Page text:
Friday, November 23, 2007

Weaved Together

“Call it a clan, call it a network, call it a tribe, call it a family. Whatever you call it, you need one.” - Jane Howard.

My memories of the holidays growing up are scattered at best. For many of my childhood years, my mom was a single working mom. Even before she was a single mom, she was most always the breadwinner in our family. Although, she worked VERY hard at her job, my mom also worked hard to make sure that my brothers and I had wonderful memories of holidays.

My mom worked in the restaurant business. She always worked on Thanksgiving Day to provide beautiful buffets and brunches for the families that did not want to cook. However, she would always work to get ready for our Thanksgiving dinner, too. She would dress a turkey and prepare casseroles the night before. One of us would start the turkey and casseroles in time for her to make it home for the finishing touches. I suppose it would have been easier for her to just have us meet her at the restaurant and have Thanksgiving dinner there. Not my mom.

This is the part that amazes me the most. She would bake each of us our favorite pie the night before. She still did this up until a couple of years ago. Cherry Pie, Pumpkin Pie, Chocolate Pie. When she remarried, and my stepdad's children moved in, she added their favorite pies - apple pie, peach cobbler. When I got married she started to make my husband's favorite - Pecan. It was insane the number of pies that woman would bake just to make sure everyone had a memory of their favorite part of Thanksgiving. I'll tell you what the tradition is 'round these parts. Pumpkin and chocolate pecan. Love 'em or leave em'.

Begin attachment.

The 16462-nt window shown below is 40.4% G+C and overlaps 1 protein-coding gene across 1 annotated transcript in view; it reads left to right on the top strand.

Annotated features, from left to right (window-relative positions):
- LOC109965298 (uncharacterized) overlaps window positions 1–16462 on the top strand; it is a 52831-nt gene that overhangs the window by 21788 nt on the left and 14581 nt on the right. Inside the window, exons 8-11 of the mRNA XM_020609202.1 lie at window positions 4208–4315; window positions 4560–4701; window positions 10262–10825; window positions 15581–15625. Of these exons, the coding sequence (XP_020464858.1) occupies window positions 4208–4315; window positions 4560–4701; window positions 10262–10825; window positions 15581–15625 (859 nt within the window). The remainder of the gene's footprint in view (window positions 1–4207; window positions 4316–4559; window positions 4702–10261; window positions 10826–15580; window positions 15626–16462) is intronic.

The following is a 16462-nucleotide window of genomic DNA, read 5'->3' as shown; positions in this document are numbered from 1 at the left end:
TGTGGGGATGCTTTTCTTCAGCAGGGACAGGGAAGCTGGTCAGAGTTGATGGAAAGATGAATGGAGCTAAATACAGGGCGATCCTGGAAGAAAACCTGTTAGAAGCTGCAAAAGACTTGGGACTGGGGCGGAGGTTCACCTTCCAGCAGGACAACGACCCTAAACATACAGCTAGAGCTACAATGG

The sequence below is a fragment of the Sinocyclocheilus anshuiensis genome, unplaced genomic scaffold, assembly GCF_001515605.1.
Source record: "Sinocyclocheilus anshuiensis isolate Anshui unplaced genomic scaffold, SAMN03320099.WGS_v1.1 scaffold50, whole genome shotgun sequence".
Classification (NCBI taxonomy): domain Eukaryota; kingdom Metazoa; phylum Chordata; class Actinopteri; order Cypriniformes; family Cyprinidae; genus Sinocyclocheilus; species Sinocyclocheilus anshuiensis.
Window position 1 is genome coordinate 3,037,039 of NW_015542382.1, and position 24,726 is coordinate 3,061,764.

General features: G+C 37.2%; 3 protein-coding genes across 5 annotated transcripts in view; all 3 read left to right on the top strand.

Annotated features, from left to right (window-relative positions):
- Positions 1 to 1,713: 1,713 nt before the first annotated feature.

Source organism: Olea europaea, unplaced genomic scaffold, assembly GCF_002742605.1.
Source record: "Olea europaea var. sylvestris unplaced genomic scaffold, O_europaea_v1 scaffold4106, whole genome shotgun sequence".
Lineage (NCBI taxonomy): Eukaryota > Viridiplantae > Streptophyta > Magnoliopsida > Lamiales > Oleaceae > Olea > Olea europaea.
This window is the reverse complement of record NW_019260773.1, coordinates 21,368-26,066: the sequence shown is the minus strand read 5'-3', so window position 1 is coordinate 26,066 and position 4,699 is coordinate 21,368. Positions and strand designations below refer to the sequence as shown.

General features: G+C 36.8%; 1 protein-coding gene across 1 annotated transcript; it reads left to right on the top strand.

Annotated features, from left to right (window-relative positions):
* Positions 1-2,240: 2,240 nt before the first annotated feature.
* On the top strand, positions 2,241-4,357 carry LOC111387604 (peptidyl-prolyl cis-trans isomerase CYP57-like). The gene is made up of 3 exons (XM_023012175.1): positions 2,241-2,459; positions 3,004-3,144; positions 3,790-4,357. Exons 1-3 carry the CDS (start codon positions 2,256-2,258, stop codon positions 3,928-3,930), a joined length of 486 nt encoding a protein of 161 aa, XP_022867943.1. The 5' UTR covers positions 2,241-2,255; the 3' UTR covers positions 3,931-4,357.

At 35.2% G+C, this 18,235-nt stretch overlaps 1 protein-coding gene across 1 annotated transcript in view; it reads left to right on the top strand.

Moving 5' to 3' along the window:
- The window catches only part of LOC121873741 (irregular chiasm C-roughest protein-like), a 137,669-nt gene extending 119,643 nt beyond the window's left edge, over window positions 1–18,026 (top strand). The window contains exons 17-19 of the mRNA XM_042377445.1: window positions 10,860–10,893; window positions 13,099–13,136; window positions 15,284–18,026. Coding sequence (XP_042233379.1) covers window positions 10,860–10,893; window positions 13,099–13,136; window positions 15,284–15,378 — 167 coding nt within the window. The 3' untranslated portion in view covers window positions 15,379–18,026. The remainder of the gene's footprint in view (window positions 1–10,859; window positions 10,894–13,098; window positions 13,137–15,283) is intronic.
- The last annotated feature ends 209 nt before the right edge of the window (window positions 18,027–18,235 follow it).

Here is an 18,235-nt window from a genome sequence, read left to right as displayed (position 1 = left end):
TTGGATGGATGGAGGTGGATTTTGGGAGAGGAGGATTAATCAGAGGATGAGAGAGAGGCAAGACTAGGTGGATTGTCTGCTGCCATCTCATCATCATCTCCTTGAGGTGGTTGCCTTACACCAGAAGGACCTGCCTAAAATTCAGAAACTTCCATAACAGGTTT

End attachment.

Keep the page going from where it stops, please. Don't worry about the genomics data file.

After my first child was born I decided it was time to establish some of my own family traditions. It was at this time, that I set down the rule that if my extended family wanted to celebrate the holidays together, we would have to have Christmas at my home. "I was not going to cart my children around the country during the holidays!" Kinda bratty, huh? Although I think that creating new traditions for my own little family was important, I now see that it was very hard on my mom to give up her traditions of having her family gather on Thanksgiving for that favorite pie or lighting candles on Christmas Eve and watching us open that gift she just knew we wanted.

In her book, Five Star Family, Carol Kuykendall says , “as children grow up, they weave themselves farther and farther away from the original family pattern. New threads are added as children marry and eventually bring their own children into the family tapestry. They begin to create their own space and weave their own unique family circle which stretches and tugs at the fabric. Ultimately, of course, these new patterns add richness and texture to the family tapestry, but both the fabric and the threads need to be flexible enough to embrace all the growing and changing patterns.

My mom moved to NC a few years ago just in time for the holidays. I have to say it has been exciting for us to weave our family traditions together. Looking back on my holidays as a kid, I can now appreciate the time my mom took to establish festive and fun traditions. After going through a couple of holidays without her, I am finally able to recognize the value of what she worked so hard to do - - bring a family together and create memories. I hope to do the same for my children and when they leave to start weaving their own tapestry, I hope I can be as loving and patient as my mom has been with me.

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